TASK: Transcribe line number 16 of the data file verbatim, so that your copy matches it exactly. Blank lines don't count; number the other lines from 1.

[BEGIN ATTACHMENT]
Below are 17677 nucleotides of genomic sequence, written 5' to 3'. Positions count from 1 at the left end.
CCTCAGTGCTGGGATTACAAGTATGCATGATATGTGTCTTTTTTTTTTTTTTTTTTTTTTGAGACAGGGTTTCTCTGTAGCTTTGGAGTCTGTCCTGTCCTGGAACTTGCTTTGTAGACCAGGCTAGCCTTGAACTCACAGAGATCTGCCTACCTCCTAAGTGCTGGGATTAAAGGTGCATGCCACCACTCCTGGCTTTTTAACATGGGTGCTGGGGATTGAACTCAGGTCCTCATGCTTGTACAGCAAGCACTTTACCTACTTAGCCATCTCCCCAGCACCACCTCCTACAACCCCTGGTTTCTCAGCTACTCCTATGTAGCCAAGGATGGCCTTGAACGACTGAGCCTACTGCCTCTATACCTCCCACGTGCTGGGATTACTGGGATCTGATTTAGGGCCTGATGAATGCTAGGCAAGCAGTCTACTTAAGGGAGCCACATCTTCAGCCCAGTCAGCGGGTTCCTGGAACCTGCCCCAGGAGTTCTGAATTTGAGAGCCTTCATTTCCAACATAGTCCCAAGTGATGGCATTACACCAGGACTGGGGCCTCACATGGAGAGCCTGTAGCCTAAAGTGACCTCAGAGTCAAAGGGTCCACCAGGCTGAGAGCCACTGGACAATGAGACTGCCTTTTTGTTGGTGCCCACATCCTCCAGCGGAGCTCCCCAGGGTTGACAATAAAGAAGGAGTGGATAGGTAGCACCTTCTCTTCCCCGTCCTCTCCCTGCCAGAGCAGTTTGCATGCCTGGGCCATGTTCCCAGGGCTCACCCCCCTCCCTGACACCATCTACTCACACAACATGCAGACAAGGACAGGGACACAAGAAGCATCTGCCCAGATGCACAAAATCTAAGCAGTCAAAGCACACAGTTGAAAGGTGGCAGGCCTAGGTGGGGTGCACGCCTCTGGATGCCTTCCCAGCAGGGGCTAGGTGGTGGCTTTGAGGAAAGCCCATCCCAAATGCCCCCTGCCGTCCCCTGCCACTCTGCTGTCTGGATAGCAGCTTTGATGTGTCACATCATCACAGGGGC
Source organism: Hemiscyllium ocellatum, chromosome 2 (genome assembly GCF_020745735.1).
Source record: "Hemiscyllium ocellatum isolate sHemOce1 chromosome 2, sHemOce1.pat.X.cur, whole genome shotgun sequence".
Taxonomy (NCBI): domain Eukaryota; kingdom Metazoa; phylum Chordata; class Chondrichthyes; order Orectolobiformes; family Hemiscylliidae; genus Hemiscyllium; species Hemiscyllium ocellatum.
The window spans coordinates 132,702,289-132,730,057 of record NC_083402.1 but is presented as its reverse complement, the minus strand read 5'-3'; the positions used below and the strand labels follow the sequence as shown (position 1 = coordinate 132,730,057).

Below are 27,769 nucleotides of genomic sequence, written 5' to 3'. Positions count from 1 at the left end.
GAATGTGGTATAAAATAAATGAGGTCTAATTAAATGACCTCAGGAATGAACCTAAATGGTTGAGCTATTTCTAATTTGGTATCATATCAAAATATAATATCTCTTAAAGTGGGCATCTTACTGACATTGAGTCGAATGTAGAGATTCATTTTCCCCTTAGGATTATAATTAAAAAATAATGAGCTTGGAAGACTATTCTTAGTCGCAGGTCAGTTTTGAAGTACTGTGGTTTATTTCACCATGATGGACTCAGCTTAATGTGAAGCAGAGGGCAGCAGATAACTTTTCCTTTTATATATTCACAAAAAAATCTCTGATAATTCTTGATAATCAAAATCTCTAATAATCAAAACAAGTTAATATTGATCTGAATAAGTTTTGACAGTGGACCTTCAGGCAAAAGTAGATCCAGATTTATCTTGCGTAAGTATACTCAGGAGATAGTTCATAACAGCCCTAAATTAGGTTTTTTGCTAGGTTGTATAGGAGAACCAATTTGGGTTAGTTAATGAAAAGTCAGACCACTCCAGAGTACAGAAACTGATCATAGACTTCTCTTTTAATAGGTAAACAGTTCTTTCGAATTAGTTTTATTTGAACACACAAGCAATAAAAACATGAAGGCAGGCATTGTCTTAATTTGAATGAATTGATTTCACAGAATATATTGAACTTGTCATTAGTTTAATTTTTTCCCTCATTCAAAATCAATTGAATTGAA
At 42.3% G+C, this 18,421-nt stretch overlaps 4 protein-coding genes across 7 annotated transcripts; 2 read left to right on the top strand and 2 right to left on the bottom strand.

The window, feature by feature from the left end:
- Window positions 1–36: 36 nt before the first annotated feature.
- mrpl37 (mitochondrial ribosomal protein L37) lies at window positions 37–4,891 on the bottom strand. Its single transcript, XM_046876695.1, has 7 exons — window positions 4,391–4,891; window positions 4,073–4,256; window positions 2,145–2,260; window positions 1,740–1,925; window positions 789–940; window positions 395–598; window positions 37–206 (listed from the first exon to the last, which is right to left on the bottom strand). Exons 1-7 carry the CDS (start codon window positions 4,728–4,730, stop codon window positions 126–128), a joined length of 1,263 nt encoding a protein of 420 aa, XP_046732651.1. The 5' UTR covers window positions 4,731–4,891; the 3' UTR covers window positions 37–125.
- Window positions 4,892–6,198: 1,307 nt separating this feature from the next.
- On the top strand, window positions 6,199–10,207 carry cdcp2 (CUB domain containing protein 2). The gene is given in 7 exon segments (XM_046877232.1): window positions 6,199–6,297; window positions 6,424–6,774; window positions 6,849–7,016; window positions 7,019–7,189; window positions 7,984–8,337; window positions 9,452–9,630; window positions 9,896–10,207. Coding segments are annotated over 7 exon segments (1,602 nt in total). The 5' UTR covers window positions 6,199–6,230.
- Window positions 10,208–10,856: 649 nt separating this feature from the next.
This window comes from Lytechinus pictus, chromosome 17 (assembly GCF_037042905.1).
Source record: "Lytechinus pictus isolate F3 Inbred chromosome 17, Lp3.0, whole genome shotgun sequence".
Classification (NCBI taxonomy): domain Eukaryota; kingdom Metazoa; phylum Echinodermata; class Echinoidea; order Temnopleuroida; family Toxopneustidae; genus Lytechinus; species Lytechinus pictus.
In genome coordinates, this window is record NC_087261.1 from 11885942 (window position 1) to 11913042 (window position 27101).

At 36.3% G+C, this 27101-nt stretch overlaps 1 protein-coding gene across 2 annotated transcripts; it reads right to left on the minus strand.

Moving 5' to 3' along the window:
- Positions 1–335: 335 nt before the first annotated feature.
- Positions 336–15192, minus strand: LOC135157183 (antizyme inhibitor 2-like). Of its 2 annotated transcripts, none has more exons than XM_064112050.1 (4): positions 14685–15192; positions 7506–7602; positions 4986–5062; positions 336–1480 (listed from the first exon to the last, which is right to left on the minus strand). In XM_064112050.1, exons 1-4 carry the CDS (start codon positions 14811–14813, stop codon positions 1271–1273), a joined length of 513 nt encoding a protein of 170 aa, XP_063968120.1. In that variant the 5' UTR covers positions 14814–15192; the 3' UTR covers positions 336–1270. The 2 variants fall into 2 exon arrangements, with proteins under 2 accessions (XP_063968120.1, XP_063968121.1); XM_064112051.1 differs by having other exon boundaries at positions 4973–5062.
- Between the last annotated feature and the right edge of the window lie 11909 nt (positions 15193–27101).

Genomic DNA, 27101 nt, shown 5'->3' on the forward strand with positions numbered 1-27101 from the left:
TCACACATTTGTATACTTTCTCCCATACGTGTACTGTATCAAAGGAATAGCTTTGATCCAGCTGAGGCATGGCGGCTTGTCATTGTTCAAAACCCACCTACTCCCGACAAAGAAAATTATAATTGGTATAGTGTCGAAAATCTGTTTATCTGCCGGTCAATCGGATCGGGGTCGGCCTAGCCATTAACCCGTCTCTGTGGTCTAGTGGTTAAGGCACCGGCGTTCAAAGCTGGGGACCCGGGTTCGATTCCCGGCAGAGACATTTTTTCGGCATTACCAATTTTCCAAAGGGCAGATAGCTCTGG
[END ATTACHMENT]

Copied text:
This window comes from Lytechinus pictus, chromosome 17 (assembly GCF_037042905.1).